Nam Nguyen wrote: > On 24/08/2013 9:47 AM, Ben Bacarisse wrote: >> Nam Nguyen <firstname.lastname@example.org> writes: >> <snip> >>> Do you speak for everyone (some of whom might be at professor level) >>> who might read the conversations here? >> >> Why the reverence for status? What is the significance to you of people >> who are at "professor level"? I have been blown away by the shear >> mental power of some professors (John Conway springs to mind) and been >> left completely unimpressed by others. It's not an infallible stamp of >> authority. > > You seem to have misunderstood my intention: I've never reasoned > _solely_ based on the status. > > It's that Peter's argument is based on his _speaking for others_ who > might be at professor status, meaning they're most likely know > more about certain observed conversation than Peter himself. > > Apparently to Peter speaking for people (who might be in better > technical position than he) is simply just a joke, amusing to him. > > Usually speaking-for-others arguments are weak, to say the least. >
The scope of my technical knowledge is extremely limited; nevertheless I feel confident that none of the people named by you up-thread would endorse what you are claiming. Note that if you would only prove your claims nobody would be speculating about what others might endorse. Since you cannot even frame coherent definitions of the concepts you need (or think you need), there is little prospect of you proving anything, or getting anyone else (named up-stream or not) to agree that you have proved anything. To begin at the beginning, what does it mean to say "The truth value of <any statement of your choosing in the language of arithmetic> is unknowable"? What does "unknowable" mean in the context of truth values of statements of arithmetic? What formal (or even informal) properties does this "unknowable" have? There are (what one might call) "logics of 'know'", usually they are called epistemic logics. How does epistemic logic interact with formal arithmetic?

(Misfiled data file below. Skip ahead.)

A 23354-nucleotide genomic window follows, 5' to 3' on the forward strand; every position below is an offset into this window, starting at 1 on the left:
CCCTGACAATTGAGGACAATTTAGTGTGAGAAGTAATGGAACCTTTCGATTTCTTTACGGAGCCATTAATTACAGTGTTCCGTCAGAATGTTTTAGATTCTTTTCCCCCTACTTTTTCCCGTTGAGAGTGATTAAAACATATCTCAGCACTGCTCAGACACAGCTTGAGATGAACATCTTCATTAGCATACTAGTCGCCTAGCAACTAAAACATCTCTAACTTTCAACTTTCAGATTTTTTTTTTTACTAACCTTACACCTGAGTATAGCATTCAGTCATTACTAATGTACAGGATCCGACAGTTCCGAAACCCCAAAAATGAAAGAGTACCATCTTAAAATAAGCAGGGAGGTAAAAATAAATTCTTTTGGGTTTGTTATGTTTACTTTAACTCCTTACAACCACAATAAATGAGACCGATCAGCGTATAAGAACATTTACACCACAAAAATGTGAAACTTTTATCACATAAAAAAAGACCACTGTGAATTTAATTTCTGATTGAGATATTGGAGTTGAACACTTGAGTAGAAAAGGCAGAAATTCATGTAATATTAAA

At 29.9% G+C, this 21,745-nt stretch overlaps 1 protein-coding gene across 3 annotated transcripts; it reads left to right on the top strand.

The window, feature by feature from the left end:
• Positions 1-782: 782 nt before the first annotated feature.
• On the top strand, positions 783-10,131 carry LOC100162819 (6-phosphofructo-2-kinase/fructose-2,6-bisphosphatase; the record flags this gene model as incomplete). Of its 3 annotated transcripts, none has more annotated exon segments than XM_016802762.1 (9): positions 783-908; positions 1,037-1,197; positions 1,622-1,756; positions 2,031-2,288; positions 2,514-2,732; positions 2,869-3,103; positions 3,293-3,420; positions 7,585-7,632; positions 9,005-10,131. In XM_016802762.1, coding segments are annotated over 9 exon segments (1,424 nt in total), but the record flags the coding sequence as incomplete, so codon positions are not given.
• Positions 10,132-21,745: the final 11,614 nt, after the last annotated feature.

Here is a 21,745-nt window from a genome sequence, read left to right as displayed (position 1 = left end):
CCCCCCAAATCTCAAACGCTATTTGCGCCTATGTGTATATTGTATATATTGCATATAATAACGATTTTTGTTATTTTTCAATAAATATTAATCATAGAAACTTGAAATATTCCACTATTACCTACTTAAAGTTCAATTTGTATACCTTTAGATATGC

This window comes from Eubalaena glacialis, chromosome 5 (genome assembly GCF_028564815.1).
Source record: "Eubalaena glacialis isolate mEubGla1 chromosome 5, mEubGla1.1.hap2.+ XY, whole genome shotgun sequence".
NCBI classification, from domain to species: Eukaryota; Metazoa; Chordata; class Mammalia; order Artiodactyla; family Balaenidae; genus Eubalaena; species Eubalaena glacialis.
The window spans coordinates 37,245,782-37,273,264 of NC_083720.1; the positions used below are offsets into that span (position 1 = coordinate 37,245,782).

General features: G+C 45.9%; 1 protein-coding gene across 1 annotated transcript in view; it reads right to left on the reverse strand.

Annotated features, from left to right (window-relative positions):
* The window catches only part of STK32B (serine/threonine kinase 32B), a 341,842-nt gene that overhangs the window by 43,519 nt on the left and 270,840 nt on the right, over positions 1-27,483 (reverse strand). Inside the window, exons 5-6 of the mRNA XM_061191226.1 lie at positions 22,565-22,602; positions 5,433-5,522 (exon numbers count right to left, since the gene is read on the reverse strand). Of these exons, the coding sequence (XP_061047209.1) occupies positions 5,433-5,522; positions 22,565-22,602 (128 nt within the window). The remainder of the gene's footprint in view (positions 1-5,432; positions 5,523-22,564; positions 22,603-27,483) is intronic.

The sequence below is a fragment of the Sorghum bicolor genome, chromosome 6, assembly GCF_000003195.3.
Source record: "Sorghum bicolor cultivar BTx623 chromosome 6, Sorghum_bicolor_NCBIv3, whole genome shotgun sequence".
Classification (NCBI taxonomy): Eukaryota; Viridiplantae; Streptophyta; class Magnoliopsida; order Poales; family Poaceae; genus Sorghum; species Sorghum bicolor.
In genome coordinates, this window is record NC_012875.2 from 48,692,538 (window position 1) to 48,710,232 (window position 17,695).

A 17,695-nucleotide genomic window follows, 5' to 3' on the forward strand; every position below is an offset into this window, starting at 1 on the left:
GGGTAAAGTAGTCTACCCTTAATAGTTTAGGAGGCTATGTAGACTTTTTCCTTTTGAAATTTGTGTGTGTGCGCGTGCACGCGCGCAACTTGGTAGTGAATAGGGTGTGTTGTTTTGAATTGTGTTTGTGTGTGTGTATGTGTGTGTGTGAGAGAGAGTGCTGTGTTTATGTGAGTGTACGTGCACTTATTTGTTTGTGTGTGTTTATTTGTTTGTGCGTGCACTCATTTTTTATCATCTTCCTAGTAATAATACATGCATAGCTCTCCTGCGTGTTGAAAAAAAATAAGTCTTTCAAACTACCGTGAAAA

A recent indication of the depth of your stupidity is your claim that Gödel's system P has primitive signs other than those the man himself listed. That's got nothing to do with technical knowledge, it's a simple matter of reading comprehension.
-- Sorrow in all lands, and grievous omens. Great anger in the dragon of the hills, And silent now the earth's green oracles That will not speak again of innocence. David Sutton -- Geomancies